A significant number of individuals with Autism Spectrum Disorder (ASD) never gain functional speech across their lifespan. For many of these individuals, Speech Generating Devices (SGDs) have provided them with opportunities to verbalise their thoughts and needs to others. Recently, technology has developed to make these devices sound more like the person using them. The idea is that a more natural voice, rich in accent, gender and tone, will create a greater sense of ownership for communication in the child, thus enhancing the frequency and richness of the childs social interactions. This book investigates the ability of the child with ASD to recognise voice. It takes the reader on a journey, vividly questioning the assumption that voice recognition is a simple task for the typically developing child, the child with developmental delays and the child with autism. Each chapter unfolds into the next with a sense of purpose, curiosity and determination, in order to assess the potential of natural voice in SGDs for the child with ASD.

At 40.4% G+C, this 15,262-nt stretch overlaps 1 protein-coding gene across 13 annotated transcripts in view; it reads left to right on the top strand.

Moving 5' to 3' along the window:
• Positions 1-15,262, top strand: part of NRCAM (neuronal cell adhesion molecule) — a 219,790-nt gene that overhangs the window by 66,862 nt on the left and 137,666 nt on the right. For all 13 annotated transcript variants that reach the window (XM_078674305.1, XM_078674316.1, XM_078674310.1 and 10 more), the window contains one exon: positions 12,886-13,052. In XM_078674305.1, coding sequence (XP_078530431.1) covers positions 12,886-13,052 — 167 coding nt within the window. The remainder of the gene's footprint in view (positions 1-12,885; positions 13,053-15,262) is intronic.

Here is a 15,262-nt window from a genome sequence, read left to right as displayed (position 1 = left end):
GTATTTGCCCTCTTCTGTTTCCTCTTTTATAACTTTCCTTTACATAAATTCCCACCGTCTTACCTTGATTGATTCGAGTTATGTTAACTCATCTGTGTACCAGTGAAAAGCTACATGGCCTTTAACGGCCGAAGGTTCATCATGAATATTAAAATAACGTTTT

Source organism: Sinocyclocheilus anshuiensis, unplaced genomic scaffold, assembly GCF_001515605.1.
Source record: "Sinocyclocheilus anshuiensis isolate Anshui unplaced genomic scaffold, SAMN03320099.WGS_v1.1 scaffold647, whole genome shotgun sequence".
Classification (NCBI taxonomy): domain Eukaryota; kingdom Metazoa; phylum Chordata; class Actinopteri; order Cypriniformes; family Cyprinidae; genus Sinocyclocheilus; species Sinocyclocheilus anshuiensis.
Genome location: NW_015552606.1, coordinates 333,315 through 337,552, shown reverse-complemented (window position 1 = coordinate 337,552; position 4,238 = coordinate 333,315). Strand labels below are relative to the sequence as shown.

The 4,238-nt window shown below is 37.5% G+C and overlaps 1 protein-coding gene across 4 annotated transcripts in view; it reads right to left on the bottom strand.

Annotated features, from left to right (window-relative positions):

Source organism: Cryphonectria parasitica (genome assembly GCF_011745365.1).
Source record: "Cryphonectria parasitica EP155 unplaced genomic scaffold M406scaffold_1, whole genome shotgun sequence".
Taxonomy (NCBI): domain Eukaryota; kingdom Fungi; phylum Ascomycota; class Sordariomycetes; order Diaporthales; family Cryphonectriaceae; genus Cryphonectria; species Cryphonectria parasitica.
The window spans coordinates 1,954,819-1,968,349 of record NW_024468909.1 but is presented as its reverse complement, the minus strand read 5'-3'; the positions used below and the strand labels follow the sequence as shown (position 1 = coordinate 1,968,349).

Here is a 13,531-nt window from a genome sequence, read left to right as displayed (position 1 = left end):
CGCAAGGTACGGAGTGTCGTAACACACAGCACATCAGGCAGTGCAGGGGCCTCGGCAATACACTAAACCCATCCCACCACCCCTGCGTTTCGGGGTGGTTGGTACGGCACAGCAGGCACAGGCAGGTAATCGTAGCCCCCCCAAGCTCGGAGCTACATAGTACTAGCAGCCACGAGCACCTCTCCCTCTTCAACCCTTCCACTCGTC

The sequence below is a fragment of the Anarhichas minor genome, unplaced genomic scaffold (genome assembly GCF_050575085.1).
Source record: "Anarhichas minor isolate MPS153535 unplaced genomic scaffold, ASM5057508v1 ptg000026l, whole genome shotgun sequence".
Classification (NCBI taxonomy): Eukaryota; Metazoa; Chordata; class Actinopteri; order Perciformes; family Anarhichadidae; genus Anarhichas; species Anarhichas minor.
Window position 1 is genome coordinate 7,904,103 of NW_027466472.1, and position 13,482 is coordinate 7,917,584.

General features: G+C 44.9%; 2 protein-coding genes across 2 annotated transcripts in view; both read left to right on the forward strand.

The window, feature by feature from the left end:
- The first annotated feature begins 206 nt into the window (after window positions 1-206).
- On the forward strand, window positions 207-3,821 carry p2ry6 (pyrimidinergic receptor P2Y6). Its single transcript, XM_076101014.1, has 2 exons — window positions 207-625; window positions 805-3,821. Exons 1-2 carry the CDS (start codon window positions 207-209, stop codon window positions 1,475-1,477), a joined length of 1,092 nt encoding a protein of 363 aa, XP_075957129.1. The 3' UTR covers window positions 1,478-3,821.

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Dr Susan Ní Chuileann is a native of Wexford in Ireland and the mother of four grown-up children. Susans youngest son, Evan was diagnosed with autism when he was almost three years of age, an event which sent her into a career of psychology and research culminating in this book. Having obtained a degree in 2007 and MSc in Applied Forensic Psychology in 2009, Susan was awarded a PhD in Psychology from Trinity College Dublin in 2014. She is a Lecturer of Psychology at Carlow College, Ireland and works tirelessly for the rights of children with Autism.
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